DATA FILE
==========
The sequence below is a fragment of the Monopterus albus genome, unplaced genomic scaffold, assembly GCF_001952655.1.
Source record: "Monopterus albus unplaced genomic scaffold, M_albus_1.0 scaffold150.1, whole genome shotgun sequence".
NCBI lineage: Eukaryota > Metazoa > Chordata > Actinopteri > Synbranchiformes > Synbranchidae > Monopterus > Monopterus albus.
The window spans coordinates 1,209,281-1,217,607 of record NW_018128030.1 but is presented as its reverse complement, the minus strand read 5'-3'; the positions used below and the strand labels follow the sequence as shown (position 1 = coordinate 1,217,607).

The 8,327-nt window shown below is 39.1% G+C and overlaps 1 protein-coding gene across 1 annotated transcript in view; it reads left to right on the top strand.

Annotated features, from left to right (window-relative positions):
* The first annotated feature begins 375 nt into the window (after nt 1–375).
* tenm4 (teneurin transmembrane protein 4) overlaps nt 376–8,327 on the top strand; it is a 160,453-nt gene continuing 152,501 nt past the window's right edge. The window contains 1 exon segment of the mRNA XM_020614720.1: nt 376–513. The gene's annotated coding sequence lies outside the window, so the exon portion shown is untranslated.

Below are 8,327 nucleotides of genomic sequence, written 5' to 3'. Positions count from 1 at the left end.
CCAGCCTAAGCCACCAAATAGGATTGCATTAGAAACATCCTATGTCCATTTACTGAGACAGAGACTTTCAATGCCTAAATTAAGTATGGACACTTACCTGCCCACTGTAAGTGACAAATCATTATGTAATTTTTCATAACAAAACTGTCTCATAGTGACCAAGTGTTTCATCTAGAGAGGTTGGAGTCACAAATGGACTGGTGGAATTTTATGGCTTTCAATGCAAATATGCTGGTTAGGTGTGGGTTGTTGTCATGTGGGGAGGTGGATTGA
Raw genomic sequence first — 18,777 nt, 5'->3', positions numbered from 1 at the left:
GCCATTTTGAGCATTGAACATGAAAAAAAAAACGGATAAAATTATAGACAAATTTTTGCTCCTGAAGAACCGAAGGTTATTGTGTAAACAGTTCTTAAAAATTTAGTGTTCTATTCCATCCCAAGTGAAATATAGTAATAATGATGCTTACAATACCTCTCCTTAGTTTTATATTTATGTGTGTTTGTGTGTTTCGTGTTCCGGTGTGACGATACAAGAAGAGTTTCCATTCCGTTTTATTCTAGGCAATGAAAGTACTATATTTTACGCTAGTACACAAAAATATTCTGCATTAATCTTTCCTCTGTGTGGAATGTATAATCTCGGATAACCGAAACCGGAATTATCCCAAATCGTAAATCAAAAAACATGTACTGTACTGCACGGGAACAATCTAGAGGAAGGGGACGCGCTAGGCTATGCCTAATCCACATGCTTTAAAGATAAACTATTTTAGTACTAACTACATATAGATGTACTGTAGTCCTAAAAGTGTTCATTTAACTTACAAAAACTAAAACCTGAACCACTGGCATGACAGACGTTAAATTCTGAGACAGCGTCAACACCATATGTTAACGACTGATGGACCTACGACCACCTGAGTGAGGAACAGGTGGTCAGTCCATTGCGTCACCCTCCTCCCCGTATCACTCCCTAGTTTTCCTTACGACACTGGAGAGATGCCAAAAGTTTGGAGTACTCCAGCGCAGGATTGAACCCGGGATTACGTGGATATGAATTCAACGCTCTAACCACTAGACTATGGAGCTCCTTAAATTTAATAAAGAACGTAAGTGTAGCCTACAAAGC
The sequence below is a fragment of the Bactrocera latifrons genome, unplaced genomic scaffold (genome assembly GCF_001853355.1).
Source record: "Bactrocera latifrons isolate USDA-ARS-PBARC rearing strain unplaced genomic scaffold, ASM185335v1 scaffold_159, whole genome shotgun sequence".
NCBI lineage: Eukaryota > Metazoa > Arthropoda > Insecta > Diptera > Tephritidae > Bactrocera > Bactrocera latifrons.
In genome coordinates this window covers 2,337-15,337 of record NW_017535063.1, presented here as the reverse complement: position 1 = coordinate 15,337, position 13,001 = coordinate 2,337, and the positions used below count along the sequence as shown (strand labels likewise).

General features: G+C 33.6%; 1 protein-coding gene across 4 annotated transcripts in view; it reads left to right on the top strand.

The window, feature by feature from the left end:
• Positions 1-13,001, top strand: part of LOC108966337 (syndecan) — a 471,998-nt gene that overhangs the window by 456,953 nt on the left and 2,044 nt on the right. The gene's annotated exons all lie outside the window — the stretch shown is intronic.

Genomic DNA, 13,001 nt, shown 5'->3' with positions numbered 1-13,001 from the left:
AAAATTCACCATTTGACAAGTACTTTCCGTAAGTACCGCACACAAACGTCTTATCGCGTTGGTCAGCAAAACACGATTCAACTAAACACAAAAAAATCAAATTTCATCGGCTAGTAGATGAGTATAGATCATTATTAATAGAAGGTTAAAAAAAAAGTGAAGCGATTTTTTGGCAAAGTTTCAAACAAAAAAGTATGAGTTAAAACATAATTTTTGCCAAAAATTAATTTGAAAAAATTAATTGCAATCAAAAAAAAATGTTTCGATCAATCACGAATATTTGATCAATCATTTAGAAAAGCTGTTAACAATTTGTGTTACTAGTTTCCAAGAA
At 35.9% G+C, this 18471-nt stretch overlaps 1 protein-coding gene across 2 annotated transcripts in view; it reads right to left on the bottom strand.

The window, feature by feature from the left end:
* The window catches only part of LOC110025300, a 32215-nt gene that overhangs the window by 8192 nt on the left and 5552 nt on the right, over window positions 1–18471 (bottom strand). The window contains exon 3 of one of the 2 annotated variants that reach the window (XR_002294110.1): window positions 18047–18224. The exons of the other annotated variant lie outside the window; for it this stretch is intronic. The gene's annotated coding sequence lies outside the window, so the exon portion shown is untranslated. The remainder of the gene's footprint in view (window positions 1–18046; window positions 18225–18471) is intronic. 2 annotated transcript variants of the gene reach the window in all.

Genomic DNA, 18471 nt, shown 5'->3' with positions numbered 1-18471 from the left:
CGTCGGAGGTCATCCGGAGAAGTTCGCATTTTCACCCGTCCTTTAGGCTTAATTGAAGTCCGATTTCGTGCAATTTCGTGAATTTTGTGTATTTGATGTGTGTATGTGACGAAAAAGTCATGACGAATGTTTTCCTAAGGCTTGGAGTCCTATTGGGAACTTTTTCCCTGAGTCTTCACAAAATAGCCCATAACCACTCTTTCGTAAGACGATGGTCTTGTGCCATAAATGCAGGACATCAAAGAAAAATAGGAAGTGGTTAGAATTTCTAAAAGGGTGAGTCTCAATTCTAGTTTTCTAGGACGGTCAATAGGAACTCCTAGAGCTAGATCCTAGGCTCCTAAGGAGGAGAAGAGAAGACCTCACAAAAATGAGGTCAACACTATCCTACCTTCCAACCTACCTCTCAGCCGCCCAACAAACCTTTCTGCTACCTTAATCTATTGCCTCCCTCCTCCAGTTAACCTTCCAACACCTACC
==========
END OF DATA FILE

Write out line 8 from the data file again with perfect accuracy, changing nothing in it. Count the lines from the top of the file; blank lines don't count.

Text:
* tenm4 (teneurin transmembrane protein 4) overlaps nt 376–8,327 on the top strand; it is a 160,453-nt gene continuing 152,501 nt past the window's right edge. The window contains 1 exon segment of the mRNA XM_020614720.1: nt 376–513. The gene's annotated coding sequence lies outside the window, so the exon portion shown is untranslated.